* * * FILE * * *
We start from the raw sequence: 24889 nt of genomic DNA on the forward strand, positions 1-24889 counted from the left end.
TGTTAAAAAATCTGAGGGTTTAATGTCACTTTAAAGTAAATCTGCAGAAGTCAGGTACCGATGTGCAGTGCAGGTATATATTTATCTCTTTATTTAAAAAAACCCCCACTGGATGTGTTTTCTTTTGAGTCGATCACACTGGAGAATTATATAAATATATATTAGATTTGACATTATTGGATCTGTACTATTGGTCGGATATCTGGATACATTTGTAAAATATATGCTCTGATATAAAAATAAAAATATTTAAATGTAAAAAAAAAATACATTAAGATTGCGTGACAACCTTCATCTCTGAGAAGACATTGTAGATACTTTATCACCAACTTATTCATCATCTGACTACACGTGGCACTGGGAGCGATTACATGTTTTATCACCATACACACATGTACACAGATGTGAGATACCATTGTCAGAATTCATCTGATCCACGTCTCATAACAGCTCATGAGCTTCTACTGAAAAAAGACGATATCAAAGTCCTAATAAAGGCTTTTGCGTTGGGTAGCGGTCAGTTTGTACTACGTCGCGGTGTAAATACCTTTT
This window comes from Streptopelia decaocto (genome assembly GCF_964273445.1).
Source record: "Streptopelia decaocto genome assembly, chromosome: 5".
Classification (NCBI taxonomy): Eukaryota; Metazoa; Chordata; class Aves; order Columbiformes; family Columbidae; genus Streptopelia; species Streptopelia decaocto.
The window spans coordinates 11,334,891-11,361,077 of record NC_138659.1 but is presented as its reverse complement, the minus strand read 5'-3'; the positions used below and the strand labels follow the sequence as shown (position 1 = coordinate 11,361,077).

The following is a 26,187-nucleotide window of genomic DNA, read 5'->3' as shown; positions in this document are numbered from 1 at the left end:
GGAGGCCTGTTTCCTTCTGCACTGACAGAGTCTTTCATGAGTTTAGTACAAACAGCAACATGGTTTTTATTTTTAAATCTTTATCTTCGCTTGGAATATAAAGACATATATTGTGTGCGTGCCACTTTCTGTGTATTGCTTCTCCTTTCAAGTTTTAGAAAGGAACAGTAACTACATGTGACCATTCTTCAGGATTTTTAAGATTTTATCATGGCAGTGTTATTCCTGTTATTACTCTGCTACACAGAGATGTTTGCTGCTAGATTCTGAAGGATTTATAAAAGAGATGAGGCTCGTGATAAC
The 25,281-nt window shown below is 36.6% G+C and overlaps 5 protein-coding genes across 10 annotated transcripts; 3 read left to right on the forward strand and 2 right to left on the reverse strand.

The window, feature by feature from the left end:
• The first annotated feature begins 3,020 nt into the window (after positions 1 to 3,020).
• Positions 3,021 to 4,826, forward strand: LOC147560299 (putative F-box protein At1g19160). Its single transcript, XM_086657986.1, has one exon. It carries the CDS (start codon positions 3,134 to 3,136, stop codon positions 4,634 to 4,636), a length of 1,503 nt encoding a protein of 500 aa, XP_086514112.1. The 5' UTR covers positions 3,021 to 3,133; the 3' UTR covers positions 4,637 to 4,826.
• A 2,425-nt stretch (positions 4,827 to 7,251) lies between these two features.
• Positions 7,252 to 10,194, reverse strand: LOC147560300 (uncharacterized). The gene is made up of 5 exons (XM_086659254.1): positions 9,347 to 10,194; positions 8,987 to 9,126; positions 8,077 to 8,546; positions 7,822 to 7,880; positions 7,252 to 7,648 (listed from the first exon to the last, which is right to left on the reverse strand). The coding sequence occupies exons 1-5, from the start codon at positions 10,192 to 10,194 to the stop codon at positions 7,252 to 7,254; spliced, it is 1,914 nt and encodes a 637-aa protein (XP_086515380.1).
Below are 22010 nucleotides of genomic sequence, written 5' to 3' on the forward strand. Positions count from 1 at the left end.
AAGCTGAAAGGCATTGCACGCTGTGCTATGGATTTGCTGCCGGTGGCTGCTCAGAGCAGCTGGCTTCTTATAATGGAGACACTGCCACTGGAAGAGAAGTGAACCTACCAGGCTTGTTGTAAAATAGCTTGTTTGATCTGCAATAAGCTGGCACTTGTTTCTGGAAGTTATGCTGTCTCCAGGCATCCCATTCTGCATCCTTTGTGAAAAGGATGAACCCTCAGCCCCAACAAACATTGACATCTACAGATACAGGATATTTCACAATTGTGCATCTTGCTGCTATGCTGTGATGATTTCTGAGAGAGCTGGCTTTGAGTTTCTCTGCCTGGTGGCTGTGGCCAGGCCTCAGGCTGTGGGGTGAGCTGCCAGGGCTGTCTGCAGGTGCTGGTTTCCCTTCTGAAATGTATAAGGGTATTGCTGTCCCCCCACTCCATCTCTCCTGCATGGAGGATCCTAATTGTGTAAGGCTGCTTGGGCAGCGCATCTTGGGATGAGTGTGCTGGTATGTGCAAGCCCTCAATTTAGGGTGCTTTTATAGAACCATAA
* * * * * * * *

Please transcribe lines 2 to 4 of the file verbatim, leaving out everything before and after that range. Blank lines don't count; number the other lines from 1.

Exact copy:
TGTTAAAAAATCTGAGGGTTTAATGTCACTTTAAAGTAAATCTGCAGAAGTCAGGTACCGATGTGCAGTGCAGGTATATATTTATCTCTTTATTTAAAAAAACCCCCACTGGATGTGTTTTCTTTTGAGTCGATCACACTGGAGAATTATATAAATATATATTAGATTTGACATTATTGGATCTGTACTATTGGTCGGATATCTGGATACATTTGTAAAATATATGCTCTGATATAAAAATAAAAATATTTAAATGTAAAAAAAAAATACATTAAGATTGCGTGACAACCTTCATCTCTGAGAAGACATTGTAGATACTTTATCACCAACTTATTCATCATCTGACTACACGTGGCACTGGGAGCGATTACATGTTTTATCACCATACACACATGTACACAGATGTGAGATACCATTGTCAGAATTCATCTGATCCACGTCTCATAACAGCTCATGAGCTTCTACTGAAAAAAGACGATATCAAAGTCCTAATAAAGGCTTTTGCGTTGGGTAGCGGTCAGTTTGTACTACGTCGCGGTGTAAATACCTTTT
This window comes from Streptopelia decaocto (genome assembly GCF_964273445.1).
Source record: "Streptopelia decaocto genome assembly, chromosome: 5".